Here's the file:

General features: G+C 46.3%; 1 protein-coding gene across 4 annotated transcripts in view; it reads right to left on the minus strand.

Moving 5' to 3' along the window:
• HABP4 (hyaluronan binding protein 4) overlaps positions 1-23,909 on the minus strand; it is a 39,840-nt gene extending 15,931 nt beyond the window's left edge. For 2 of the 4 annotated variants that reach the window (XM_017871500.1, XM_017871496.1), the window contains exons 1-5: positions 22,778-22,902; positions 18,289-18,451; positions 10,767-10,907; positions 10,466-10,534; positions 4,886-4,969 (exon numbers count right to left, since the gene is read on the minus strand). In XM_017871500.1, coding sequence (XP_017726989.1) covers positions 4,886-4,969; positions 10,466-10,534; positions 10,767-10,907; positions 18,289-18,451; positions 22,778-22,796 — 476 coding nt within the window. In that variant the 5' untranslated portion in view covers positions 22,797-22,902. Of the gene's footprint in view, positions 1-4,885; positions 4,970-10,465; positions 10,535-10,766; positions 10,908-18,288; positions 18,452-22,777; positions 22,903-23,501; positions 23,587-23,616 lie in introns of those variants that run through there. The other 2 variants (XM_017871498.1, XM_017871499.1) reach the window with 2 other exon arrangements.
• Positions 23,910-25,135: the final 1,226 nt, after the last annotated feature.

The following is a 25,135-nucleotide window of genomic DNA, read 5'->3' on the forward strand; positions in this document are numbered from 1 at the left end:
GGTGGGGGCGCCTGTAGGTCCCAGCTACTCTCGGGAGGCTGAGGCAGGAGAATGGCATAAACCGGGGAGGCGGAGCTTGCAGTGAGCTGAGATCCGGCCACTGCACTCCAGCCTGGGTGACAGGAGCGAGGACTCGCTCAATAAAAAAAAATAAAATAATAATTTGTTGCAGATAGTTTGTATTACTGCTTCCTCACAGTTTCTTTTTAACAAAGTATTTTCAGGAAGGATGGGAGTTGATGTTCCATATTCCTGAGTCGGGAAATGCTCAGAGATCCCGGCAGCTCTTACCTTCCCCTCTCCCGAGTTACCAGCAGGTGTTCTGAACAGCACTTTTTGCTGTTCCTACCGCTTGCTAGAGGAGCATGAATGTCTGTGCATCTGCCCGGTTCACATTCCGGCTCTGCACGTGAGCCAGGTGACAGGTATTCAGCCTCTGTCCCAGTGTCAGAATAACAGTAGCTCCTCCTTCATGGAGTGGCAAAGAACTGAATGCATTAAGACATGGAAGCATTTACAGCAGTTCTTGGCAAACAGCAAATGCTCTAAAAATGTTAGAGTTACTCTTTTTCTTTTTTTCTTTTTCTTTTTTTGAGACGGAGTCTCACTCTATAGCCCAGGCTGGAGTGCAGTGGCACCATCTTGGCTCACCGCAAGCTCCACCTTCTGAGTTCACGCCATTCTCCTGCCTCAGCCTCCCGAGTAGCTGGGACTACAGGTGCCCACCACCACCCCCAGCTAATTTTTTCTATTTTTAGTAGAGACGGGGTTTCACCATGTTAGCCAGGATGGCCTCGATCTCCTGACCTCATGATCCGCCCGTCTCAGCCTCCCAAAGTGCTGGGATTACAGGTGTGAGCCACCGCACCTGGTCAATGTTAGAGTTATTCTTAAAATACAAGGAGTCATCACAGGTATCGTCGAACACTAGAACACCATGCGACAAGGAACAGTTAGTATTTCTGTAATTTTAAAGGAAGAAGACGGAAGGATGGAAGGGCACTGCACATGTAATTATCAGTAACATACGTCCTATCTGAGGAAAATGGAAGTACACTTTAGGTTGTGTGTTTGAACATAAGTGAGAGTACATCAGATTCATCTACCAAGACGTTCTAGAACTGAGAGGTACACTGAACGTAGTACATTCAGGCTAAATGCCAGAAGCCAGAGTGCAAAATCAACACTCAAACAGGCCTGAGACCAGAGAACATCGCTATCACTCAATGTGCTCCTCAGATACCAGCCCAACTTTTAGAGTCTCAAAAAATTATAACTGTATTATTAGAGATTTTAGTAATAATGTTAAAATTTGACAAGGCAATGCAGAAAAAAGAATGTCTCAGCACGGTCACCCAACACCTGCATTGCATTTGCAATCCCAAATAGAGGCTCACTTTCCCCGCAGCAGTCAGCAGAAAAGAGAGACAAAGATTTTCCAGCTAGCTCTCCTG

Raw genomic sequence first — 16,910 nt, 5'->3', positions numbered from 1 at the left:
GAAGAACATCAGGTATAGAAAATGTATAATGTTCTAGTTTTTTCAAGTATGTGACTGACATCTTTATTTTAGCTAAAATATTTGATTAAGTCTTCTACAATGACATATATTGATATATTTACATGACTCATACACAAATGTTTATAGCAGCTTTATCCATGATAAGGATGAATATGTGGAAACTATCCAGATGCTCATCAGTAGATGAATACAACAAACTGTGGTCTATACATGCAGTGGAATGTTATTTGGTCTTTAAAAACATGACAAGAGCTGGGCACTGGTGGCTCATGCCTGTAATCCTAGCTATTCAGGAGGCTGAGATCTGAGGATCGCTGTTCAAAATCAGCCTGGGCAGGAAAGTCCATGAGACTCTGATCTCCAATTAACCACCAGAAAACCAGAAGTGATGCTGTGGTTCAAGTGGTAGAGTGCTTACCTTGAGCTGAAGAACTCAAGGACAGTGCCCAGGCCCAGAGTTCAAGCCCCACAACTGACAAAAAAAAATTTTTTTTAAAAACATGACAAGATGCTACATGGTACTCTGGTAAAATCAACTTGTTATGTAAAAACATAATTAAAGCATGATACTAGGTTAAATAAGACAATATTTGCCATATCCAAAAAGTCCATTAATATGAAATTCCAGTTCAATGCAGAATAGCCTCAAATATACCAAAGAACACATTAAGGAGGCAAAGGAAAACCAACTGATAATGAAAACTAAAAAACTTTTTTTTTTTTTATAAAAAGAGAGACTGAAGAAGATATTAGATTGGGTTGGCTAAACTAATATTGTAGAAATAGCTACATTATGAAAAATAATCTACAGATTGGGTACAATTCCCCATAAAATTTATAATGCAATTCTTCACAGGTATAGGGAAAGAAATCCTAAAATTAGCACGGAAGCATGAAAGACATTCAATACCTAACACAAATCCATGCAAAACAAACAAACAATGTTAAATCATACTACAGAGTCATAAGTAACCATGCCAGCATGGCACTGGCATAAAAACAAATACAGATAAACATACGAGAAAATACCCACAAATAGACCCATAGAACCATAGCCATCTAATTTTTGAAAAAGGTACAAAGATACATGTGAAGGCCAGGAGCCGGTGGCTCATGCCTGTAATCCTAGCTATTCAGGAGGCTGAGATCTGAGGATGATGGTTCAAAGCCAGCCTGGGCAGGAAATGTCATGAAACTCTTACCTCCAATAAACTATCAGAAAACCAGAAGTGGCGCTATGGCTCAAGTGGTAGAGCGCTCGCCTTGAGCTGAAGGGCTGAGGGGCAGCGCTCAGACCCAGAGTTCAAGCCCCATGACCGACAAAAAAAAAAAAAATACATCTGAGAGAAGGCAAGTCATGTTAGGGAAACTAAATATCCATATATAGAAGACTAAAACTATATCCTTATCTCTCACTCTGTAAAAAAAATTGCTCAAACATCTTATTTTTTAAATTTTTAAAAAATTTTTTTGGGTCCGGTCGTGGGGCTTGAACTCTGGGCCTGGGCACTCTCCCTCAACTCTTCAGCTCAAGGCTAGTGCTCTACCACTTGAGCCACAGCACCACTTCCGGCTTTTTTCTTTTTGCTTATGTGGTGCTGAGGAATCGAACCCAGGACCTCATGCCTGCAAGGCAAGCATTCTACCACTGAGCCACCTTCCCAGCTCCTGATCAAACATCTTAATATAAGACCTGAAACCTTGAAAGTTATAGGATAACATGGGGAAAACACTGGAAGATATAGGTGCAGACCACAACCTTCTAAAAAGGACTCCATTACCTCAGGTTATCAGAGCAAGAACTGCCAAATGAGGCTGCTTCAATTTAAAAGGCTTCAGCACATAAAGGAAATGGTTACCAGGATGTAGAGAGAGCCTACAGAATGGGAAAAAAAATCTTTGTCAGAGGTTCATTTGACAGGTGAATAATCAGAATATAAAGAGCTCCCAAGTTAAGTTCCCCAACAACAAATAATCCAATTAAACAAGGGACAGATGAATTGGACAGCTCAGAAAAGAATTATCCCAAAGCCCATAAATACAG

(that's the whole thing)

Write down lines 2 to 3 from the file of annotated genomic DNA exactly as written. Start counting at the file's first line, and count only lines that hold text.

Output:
Moving 5' to 3' along the window:
• HABP4 (hyaluronan binding protein 4) overlaps positions 1-23,909 on the minus strand; it is a 39,840-nt gene extending 15,931 nt beyond the window's left edge. For 2 of the 4 annotated variants that reach the window (XM_017871500.1, XM_017871496.1), the window contains exons 1-5: positions 22,778-22,902; positions 18,289-18,451; positions 10,767-10,907; positions 10,466-10,534; positions 4,886-4,969 (exon numbers count right to left, since the gene is read on the minus strand). In XM_017871500.1, coding sequence (XP_017726989.1) covers positions 4,886-4,969; positions 10,466-10,534; positions 10,767-10,907; positions 18,289-18,451; positions 22,778-22,796 — 476 coding nt within the window. In that variant the 5' untranslated portion in view covers positions 22,797-22,902. Of the gene's footprint in view, positions 1-4,885; positions 4,970-10,465; positions 10,535-10,766; positions 10,908-18,288; positions 18,452-22,777; positions 22,903-23,501; positions 23,587-23,616 lie in introns of those variants that run through there. The other 2 variants (XM_017871498.1, XM_017871499.1) reach the window with 2 other exon arrangements.